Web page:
• Sets sweeping price-transparency requirements to ease patients’ shopping for non-emergency coverage.
  • Creates new recovery centers that can care for patients for 72 hours after surgery and extends the time patients can stay at ambulatory surgical centers to 24 hours.
  • Seeks to to protect consumers from “balance billing,” in which physicians directly bill patients for services not covered by insurance, which often happens when hospitals contract with outside physicians.

NPs making slow headway to widen scope of practice


Nurse practitioners are making inroads in some states in getting more clinical authority but are still blocked in some states by physician groups fearing that giving nonphysician clinicians a wider scope of practice would cut into the income of  doctors, who remain by far the highest paid in the world.

Advanced nurse practitioners  have been fighting for years for the right to write prescriptions  and  operate practices without an agreement with a physician.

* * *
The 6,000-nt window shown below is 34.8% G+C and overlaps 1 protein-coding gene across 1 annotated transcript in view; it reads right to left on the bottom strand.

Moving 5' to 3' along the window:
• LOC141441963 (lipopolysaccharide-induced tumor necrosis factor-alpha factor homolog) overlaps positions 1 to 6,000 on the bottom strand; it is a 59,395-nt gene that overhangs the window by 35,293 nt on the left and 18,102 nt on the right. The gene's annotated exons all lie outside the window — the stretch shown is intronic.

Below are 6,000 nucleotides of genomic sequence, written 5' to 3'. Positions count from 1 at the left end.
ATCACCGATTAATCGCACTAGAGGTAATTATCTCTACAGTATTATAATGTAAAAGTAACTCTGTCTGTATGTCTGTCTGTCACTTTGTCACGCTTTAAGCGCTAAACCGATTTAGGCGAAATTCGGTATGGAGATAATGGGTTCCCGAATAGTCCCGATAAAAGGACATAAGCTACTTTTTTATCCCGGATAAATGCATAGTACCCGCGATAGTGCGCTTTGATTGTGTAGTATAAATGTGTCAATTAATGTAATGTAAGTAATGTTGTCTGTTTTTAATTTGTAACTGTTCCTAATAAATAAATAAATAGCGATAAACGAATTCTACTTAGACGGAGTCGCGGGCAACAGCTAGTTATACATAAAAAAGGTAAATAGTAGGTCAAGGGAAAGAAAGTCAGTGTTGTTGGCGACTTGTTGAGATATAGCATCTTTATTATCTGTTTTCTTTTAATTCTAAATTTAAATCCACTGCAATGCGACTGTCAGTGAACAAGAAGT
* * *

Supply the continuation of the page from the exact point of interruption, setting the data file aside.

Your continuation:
The pressure to expand the scope of nurse practitioners’ practice has intensified with studies saying that many millions of Americans live in areas with primary-care physician shortages.

A wider scope of practice would include, for instance, letting nurse practitioners diagnose patients, order tests, complete death certificates and initiate involuntary psychiatric commitment for unstable patients without a supervisory relationship with a physician.

Modern Healthcare says that “Physicians say advanced nurse practitioners can help alleviate the primary-care shortage, but only if they are a part of a coordinated team led by a doctor. ”
Robert Wergin, M.D., chairman of the American Academy of Family Physicians told the publication:

“What we’re for is team-based care where it’s the right provider, the right care at the right time. Everyone contributes to the care, but we’re not necessarily interchangeable.”

“Independent practice and team-based care take healthcare delivery in two very different directions,” an American Medical Association spokeswoman added. “One approach would further compartmentalize and fragment healthcare delivery, while team-based care fosters greater integration and coordination.”